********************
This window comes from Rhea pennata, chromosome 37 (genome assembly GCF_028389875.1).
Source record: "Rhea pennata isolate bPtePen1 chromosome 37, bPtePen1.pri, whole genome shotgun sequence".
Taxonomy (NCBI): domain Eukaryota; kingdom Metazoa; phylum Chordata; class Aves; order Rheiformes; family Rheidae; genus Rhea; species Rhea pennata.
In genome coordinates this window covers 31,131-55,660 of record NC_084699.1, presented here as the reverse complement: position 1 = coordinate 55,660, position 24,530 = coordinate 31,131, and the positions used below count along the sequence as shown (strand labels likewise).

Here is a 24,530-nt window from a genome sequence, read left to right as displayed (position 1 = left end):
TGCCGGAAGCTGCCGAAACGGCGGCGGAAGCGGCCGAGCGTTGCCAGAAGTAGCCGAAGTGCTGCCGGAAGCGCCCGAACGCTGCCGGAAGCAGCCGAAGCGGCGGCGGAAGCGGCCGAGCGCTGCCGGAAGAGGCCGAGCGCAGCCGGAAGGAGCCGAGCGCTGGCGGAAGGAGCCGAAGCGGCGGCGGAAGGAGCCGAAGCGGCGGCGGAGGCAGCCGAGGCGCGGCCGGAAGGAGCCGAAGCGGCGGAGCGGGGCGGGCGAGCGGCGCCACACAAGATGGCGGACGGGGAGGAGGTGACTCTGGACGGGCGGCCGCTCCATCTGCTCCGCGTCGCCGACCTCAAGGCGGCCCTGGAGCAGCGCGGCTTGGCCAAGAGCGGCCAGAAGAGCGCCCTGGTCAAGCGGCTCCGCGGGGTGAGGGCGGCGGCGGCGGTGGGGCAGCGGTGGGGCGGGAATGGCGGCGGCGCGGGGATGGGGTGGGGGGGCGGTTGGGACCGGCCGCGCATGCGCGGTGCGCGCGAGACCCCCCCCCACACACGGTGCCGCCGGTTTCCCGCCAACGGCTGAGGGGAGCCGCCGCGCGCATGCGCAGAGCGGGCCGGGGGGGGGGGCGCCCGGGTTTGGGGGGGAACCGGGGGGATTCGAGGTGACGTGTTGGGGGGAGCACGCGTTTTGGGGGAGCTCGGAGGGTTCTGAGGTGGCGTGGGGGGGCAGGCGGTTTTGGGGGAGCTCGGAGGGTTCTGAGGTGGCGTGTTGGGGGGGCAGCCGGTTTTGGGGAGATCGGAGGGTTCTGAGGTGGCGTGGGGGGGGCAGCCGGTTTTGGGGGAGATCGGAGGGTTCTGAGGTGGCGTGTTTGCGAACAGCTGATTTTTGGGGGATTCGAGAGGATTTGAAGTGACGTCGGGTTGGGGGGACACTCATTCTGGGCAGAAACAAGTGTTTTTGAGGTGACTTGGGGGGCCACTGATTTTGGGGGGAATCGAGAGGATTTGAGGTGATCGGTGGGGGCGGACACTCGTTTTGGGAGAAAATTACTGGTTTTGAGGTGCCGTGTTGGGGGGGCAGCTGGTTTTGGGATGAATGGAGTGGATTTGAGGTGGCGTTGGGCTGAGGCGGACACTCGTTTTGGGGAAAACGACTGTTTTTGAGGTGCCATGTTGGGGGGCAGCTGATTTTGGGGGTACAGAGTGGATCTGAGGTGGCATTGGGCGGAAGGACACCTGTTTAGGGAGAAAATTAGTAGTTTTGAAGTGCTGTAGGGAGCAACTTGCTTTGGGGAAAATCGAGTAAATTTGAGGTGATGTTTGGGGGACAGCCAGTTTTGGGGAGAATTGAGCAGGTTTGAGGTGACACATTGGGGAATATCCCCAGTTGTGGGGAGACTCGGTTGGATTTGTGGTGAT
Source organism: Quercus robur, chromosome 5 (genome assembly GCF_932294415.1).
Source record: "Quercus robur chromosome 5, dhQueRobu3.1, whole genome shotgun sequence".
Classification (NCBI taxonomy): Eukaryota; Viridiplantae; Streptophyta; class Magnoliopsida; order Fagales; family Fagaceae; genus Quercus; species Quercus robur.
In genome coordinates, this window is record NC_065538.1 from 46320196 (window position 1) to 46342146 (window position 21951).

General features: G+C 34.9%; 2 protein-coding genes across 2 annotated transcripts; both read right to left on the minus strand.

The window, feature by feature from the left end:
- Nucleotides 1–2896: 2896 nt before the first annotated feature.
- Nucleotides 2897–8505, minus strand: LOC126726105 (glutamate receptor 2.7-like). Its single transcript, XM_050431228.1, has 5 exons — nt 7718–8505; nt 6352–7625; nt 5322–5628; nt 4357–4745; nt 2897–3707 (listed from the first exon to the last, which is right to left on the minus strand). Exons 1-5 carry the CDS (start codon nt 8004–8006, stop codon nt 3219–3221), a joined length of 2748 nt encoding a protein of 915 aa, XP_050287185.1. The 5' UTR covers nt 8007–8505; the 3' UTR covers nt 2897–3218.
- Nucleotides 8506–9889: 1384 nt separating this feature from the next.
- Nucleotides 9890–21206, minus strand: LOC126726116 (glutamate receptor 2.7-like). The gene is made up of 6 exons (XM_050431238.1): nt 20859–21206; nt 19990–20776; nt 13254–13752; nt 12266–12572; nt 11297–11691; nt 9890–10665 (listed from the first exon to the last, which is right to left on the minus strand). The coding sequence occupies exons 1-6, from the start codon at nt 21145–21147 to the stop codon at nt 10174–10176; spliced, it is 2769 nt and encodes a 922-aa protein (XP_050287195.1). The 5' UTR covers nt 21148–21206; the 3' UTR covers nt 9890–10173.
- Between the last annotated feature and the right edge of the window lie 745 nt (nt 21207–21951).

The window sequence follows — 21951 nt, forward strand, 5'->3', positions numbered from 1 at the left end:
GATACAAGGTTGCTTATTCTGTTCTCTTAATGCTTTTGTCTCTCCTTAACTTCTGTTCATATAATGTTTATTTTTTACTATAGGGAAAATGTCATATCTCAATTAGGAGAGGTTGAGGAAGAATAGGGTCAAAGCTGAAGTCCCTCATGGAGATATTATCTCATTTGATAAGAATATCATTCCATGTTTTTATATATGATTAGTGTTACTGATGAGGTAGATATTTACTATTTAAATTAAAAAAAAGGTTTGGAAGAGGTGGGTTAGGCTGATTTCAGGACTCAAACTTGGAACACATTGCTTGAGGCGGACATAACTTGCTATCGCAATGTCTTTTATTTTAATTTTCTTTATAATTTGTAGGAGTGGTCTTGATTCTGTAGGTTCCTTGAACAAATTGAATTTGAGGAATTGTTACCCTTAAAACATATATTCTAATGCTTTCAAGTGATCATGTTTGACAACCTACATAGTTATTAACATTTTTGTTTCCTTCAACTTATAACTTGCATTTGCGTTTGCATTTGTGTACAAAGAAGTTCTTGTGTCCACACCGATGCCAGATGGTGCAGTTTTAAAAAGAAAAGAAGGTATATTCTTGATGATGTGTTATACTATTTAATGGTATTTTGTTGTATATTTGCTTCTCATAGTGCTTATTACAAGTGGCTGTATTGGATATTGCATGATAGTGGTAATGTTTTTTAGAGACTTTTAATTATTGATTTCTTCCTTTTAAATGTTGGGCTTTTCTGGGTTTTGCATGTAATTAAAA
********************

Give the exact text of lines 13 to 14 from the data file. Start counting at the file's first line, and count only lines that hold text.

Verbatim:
- Nucleotides 1–2896: 2896 nt before the first annotated feature.
- Nucleotides 2897–8505, minus strand: LOC126726105 (glutamate receptor 2.7-like). Its single transcript, XM_050431228.1, has 5 exons — nt 7718–8505; nt 6352–7625; nt 5322–5628; nt 4357–4745; nt 2897–3707 (listed from the first exon to the last, which is right to left on the minus strand). Exons 1-5 carry the CDS (start codon nt 8004–8006, stop codon nt 3219–3221), a joined length of 2748 nt encoding a protein of 915 aa, XP_050287185.1. The 5' UTR covers nt 8007–8505; the 3' UTR covers nt 2897–3218.